And what of the men to whom these songs are targeted? Are they so unwilling to grow up that they, too, want to continue as adolescents? Social researchers tell us that men are growing up later and later, living at home for longer, enjoying extended childhoods through computer games and magazines like Nuts and Loaded. And music videos seem to reflect this.
The images of sex fed to viewers in the gym – where row after row of treadmills, exercise bikes and rowers are lined up in front of the television monitors like sofas – are akin to the Deepthroat fantasies that dominated pubescent boys in my high school. Only now it is not spotty, testosterone- driven youths who stare transfixed at the screen, unable to imagine contact with a flesh and blood woman, but row after row of adults, each of whom participates in a real adult world of sex and human relationships. And now I am expected to watch too, to stare (lustfully? Enviously? Detachedly?) at the larger-than-life pudendas being poked provocatively in my direction.
Just what is my response supposed to be, I wonder? Am I supposed not to notice that these women are being objectified and vilified, packaged and presented as pieces of meat under the specimen-gaze? Am I supposed to participate in the process, to enjoy watching displays of female liberation (really?) and to stop taking the whole thing so seriously? Because there is no space for me to object, to wonder what we are saying to young girls about their bodies, to young boys about the role of women, without taking up the mantle of the prude, the Feminist-with-a-capital-F, the kill-joy. When women have bought into this culture of objectification so effectively – as Ariel Levy has argued in Female Chauvinist Pigs – what spaces do we have left in which to protest?
What is most worrying for me about the invasion of the music video is not the objectification of bodily perfection. After all, gyms have long been a (real or fantasy) place of ‘lycra-clad lovelies’. No, what I find alarming is the increasingly explicit nature of the music video. With its perineal close-ups and gyrating flesh, this is not the supposedly harmless tradition of ‘Benny Hill’ and page three, but something altogether more sinister. What is being sold is something that is at base both objectifying and dehumanising. The women who dominate them are not ‘real’ women (contextualised with lives, thoughts or feelings beyond humping), but pornographic parodies of eroticised bodies. And it’s not their silicone breasts or taut thighs and abdomens that make them unreal, it’s their puppetry, as they stride, simper, writhe or gyrate for their audience.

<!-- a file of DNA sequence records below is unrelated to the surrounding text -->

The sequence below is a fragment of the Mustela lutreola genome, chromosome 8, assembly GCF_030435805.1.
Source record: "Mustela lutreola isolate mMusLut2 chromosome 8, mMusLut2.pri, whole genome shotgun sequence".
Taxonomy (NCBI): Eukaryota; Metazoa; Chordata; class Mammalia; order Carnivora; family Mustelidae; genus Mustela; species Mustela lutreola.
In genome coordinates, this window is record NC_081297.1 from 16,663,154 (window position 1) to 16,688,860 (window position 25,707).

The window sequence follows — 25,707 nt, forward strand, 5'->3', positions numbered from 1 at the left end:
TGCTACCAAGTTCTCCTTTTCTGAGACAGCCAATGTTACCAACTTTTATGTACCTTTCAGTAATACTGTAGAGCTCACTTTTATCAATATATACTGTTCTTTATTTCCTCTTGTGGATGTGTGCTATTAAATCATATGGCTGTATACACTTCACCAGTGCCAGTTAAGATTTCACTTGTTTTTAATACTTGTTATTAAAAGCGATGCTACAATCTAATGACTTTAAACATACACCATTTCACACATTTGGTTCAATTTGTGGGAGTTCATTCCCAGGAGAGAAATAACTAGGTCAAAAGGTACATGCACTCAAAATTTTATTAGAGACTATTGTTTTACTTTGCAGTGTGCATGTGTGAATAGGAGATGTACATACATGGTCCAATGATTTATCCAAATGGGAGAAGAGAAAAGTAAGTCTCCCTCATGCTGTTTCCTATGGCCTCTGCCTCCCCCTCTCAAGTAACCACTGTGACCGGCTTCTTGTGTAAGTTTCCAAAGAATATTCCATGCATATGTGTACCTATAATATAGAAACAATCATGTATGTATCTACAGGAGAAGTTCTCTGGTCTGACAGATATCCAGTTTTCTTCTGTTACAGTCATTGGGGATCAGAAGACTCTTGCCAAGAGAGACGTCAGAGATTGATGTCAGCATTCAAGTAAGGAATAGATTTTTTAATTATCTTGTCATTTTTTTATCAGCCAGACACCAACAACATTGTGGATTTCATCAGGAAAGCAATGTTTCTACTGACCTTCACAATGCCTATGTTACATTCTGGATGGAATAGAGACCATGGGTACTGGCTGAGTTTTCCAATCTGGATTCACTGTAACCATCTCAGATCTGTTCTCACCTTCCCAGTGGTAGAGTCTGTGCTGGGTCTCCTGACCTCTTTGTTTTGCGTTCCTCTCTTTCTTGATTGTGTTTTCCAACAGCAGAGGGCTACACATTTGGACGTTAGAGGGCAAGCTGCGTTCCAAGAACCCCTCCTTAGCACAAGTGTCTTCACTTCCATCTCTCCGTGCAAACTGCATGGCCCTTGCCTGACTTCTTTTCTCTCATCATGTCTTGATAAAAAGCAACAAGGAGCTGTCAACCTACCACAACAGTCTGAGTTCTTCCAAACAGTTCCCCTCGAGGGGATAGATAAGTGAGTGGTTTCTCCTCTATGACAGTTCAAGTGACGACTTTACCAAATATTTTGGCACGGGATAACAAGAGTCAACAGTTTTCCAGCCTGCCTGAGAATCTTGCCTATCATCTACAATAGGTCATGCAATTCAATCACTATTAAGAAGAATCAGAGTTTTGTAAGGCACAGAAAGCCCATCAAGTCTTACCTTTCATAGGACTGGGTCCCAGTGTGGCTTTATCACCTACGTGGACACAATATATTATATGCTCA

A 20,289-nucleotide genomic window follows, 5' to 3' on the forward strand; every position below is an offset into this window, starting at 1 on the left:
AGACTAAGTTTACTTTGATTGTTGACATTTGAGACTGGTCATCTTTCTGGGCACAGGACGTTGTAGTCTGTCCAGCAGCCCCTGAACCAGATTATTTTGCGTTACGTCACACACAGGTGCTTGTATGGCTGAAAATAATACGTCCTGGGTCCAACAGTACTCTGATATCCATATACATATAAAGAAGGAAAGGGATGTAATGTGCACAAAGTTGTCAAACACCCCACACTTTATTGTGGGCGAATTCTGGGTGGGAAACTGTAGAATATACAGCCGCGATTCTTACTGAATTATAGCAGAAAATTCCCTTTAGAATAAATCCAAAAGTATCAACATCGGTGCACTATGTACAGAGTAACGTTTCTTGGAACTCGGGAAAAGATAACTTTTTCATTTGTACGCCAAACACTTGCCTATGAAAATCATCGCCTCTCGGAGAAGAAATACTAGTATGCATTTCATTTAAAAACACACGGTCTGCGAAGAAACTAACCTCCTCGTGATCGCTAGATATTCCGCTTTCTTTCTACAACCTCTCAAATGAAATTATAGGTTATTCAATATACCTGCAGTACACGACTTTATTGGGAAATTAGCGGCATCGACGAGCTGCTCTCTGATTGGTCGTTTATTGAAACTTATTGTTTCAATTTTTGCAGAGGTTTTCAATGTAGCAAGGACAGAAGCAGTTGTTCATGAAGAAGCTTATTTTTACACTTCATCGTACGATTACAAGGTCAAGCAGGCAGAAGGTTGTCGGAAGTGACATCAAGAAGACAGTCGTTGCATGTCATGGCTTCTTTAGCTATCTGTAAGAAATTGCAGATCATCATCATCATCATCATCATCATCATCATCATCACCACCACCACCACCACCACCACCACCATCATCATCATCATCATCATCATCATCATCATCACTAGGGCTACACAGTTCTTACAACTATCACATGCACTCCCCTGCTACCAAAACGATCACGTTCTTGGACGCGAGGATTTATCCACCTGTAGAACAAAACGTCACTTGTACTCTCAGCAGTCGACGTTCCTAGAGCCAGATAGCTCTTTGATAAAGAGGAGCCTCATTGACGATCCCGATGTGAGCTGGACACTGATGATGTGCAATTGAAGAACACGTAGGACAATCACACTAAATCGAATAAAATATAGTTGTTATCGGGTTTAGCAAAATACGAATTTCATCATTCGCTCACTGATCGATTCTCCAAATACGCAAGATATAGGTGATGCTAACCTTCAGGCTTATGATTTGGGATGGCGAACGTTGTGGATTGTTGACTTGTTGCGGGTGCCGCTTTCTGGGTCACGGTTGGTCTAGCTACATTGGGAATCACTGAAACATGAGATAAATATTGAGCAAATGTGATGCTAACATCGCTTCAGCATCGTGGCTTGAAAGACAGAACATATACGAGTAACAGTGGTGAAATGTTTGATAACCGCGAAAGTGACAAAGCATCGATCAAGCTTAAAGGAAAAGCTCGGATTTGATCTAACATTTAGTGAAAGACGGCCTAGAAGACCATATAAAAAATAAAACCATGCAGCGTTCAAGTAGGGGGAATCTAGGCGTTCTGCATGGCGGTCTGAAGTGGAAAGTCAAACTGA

Given that visual and popular culture does not merely reproduce but also produces the world around us, how far does the mainstream growth and acceptance of such imagery help to promote healthy emotional and sexual responses? Are we bringing up a generation who will be unable to appreciate sex as an important aspect of adult human relationships because they are so used to seeing it devalued and disembodied on the television screen? In such a world, objectified, airbrushed bodies will be fetishised and real emotions and experiences (messy, imperfect, human) will not. Respectful sex, directed at individuals with personalities rather than at their bits, will cease to exist.
But who would want to live in such a world? Not I. Go flap your own wings, Nelly.